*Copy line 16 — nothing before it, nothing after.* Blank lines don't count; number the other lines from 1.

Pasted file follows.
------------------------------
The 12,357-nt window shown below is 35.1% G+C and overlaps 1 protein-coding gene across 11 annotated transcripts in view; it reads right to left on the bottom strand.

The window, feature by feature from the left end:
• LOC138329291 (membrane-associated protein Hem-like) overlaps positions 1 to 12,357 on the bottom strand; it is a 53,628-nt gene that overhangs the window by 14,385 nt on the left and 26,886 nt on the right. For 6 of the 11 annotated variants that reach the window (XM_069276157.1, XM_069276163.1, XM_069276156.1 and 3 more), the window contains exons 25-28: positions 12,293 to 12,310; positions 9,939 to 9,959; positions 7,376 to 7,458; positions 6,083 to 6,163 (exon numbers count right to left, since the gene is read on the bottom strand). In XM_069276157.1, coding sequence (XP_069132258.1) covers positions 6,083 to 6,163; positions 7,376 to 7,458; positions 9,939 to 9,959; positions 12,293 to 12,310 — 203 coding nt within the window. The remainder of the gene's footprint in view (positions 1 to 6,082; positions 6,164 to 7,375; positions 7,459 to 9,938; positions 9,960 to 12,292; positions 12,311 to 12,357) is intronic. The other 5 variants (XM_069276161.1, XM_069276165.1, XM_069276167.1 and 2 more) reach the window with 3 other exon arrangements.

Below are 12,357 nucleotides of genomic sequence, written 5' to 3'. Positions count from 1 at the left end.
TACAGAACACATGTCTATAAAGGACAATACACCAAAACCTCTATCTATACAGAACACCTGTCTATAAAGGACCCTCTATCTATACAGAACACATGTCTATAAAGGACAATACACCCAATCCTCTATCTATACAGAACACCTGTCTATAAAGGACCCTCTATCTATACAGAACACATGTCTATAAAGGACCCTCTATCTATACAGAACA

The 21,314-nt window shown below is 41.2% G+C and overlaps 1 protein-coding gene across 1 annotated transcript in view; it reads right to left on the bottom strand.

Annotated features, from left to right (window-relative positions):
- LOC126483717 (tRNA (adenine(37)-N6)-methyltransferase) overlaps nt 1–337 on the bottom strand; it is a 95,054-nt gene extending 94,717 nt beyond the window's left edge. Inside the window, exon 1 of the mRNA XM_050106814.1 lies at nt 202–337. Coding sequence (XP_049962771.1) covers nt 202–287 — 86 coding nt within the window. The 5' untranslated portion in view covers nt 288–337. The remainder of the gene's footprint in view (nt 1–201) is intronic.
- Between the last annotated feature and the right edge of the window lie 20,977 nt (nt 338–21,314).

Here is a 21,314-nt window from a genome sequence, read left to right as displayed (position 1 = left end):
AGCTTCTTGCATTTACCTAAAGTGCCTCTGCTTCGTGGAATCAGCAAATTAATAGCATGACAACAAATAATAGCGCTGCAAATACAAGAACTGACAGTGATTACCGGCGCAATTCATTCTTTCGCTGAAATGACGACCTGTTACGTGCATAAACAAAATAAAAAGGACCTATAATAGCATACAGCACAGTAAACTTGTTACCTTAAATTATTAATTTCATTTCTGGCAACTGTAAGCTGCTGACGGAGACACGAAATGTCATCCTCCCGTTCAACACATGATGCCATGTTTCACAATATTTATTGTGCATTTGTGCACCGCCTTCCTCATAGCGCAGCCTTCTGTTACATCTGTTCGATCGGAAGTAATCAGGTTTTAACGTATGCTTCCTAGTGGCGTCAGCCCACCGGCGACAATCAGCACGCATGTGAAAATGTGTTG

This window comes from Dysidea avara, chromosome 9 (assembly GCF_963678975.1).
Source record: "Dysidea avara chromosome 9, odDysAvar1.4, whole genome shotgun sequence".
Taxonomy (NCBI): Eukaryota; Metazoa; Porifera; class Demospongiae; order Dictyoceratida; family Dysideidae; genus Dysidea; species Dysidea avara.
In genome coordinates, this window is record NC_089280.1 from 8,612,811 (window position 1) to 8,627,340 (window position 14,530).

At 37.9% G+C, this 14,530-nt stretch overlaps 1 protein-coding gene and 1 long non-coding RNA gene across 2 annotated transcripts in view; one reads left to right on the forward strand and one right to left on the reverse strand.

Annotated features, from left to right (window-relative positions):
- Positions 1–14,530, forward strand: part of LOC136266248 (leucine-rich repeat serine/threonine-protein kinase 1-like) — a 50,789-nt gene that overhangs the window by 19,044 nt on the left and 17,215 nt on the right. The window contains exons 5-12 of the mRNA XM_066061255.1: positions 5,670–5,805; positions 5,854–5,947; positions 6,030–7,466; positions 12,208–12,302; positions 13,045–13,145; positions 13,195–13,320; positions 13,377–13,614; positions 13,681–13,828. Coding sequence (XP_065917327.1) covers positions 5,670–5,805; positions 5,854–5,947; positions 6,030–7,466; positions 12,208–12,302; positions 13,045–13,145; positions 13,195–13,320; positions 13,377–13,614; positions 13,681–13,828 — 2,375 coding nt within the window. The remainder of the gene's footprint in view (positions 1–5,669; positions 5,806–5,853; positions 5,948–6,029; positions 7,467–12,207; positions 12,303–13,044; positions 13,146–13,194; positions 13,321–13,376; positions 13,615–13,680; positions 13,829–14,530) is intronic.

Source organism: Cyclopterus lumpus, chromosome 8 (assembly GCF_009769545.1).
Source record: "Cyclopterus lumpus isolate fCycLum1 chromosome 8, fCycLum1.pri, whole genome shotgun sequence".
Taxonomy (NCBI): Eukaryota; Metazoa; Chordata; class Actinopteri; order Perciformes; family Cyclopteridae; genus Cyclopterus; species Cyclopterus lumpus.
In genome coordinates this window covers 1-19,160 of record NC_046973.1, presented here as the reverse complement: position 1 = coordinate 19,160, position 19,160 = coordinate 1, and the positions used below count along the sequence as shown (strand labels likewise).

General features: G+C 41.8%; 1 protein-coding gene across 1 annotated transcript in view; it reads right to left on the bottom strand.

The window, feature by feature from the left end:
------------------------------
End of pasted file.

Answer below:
At 37.9% G+C, this 14,530-nt stretch overlaps 1 protein-coding gene and 1 long non-coding RNA gene across 2 annotated transcripts in view; one reads left to right on the forward strand and one right to left on the reverse strand.